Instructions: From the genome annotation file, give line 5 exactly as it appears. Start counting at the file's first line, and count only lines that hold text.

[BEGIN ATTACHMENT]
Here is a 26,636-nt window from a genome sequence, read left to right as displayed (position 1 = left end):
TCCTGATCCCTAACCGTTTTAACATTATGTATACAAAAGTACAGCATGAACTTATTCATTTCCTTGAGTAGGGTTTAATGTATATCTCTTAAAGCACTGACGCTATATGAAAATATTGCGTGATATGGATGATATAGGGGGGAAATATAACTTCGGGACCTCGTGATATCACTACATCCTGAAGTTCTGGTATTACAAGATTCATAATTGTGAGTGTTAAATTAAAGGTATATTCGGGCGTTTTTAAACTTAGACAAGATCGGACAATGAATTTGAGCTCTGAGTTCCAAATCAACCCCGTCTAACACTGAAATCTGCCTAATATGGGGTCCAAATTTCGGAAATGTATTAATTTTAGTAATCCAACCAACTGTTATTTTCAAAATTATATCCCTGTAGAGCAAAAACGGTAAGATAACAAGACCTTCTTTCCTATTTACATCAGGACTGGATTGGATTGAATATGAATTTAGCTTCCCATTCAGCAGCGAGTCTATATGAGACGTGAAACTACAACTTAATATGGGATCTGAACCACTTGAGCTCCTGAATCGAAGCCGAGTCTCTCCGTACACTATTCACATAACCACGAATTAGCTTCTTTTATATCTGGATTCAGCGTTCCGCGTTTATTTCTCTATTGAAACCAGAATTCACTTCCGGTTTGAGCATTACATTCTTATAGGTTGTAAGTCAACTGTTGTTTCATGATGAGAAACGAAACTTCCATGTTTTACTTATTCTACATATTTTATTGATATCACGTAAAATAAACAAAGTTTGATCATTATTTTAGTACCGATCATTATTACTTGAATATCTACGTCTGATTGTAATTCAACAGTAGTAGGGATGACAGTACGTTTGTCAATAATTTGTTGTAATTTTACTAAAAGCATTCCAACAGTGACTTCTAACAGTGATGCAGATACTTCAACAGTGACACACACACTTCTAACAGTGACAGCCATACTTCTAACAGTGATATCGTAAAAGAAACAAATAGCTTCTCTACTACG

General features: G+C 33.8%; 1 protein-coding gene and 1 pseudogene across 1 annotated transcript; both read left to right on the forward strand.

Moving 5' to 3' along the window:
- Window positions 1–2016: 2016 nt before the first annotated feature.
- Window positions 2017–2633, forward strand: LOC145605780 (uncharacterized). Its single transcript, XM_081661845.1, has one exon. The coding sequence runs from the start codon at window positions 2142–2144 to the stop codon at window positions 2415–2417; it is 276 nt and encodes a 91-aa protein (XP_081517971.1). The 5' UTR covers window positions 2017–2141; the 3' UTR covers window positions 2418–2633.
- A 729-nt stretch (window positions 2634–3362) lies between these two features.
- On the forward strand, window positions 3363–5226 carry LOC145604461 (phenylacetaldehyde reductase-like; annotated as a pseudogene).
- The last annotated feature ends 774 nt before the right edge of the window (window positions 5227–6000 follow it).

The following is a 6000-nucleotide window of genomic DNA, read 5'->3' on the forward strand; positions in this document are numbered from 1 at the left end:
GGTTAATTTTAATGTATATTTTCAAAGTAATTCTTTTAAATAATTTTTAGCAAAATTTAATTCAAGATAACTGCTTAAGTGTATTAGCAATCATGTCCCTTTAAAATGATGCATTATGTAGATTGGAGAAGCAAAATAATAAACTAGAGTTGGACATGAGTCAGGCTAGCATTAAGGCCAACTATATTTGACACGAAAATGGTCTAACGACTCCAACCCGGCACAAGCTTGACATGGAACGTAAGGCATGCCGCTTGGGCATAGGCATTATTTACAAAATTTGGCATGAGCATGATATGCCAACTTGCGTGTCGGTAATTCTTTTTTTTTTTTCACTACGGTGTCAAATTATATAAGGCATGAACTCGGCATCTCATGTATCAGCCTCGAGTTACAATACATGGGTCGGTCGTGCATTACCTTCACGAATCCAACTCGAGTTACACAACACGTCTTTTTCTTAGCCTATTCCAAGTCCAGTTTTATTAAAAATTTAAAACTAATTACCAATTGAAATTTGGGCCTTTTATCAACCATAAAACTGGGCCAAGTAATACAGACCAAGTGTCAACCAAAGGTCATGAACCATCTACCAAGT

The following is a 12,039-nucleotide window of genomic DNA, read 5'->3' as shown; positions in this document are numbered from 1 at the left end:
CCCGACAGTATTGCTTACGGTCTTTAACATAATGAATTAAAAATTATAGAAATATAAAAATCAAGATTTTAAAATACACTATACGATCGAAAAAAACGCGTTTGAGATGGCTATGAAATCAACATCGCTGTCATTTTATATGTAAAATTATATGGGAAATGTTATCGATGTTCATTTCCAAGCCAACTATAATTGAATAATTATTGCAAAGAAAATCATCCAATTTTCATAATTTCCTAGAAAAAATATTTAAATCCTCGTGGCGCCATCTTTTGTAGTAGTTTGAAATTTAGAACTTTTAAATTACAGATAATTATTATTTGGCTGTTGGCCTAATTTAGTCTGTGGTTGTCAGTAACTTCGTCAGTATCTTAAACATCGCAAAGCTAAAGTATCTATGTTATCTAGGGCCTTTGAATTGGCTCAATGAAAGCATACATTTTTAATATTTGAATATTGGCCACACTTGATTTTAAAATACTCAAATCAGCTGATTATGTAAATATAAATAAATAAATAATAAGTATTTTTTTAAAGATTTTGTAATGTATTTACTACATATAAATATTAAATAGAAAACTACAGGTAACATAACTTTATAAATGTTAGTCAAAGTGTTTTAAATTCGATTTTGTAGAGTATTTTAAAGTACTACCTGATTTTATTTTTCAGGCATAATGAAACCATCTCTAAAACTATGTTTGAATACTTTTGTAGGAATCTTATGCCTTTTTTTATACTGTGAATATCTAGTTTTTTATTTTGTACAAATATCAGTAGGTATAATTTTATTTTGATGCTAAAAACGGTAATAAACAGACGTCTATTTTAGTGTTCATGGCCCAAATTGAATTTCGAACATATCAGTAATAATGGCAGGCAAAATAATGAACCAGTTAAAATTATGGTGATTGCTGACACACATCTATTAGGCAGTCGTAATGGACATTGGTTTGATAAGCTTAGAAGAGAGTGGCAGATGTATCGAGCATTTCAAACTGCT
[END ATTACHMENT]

- Window positions 1–2016: 2016 nt before the first annotated feature.